Healthy Living for Musicians
The Ithaca College School of Music is committed to keeping our students happy and healthy. We offer programs and services, in conjunction with departments across campus, to clear your mind, heal your body, and protect you as a musician.
On the second Wednesday of each academic block, the School of Music offers Healthy Living for Musicians sessions in partnership with the Ithaca College Office of Counseling and Psychological Services. School of Music students are encouraged to participate in these sessions to establish a healthy body, mind, and soul, which are a foundation to a happy and successful career. Recital attendance is given for each session.
Healthy Living for Musicians also hosts a Pathways training session especially for Music students. Pathways is a mental health crisis prevention and intervention program that teaches students to identify a potential mental health crisis, initiate a conversation with someone at risk, ask directly about suicidal thoughts, and make referrals to appropriate resources.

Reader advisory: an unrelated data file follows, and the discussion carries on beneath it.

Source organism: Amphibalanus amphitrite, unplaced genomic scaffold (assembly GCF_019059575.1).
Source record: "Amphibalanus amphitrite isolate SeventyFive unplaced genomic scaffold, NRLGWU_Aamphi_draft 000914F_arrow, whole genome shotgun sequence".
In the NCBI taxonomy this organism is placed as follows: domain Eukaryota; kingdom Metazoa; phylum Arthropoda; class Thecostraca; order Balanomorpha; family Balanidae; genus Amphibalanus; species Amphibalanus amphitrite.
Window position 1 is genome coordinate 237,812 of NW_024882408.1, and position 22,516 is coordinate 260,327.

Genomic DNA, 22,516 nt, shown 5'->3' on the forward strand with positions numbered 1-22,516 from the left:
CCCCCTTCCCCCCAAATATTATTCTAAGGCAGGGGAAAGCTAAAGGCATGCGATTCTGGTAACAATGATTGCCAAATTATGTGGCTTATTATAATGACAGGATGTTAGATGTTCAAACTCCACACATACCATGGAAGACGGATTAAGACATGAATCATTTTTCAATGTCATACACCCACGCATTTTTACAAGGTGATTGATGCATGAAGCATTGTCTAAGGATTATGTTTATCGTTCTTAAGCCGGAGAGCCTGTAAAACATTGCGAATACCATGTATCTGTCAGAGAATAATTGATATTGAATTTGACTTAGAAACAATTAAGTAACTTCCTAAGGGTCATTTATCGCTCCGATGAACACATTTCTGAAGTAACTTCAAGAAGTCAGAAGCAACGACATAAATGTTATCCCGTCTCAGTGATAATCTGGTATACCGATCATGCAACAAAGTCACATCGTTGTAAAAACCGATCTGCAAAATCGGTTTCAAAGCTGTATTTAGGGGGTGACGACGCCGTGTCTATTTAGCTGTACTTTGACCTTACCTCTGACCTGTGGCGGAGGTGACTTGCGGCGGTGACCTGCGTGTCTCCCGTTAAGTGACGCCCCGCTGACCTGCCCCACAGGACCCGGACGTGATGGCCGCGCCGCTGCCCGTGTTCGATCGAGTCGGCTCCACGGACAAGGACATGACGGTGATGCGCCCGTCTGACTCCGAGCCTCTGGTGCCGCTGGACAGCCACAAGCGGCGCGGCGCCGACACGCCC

The Performing Arts Clinic is offered as a free one-hour weekly session, within the Occupational and Physical Therapy Department, that allows music and dance students to have a consultation on any sort of musculoskeletal ache or pain. The clinic assists a performer in determining best next steps. Should you see a doctor? Are there exercises that can help? Is there a potential for serious injury? Helpful prevention ideas and self-help tips are also reviewed. Students wishing to learn more are encouraged to look for a new Spring elective - The Prevention of Music-Related Injuries. Nick Quarrier, Clinical Associate Professor and Director of the Performing Arts Clinic, writes a resourceful blog on musician related injuries.
Audiology services are provided free of charge to all School of Music students, by the on-campus Sir Alexander Ewing Speech and Hearing Clinic. Services include baseline hearing evaluations as well as annual screenings or evaluations to monitor the status of the auditory system. The results of annual hearing tests are confidentially kept in the clinic and used for comparison of hearing sensitivity from year to year. Consultations regarding proper hearing protection are also available upon request. The Sir Alexander Ewing Speech and Hearing Clinic operates in conjunction with the Department of Speech-Language Pathology and Audiology to provide intervention for individuals suspected of having or demonstrating communication disorders. The clinic is located on the second floor of Smiddy Hall and includes two sound suites with adjoining control room, and several therapy and diagnostic rooms.